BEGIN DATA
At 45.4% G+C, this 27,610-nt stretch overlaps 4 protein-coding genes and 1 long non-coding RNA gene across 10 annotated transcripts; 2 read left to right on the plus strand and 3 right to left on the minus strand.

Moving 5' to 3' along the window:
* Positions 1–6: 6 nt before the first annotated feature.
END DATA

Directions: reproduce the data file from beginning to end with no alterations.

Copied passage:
At 45.4% G+C, this 27,610-nt stretch overlaps 4 protein-coding genes and 1 long non-coding RNA gene across 10 annotated transcripts; 2 read left to right on the plus strand and 3 right to left on the minus strand.

Moving 5' to 3' along the window:
* Positions 1–6: 6 nt before the first annotated feature.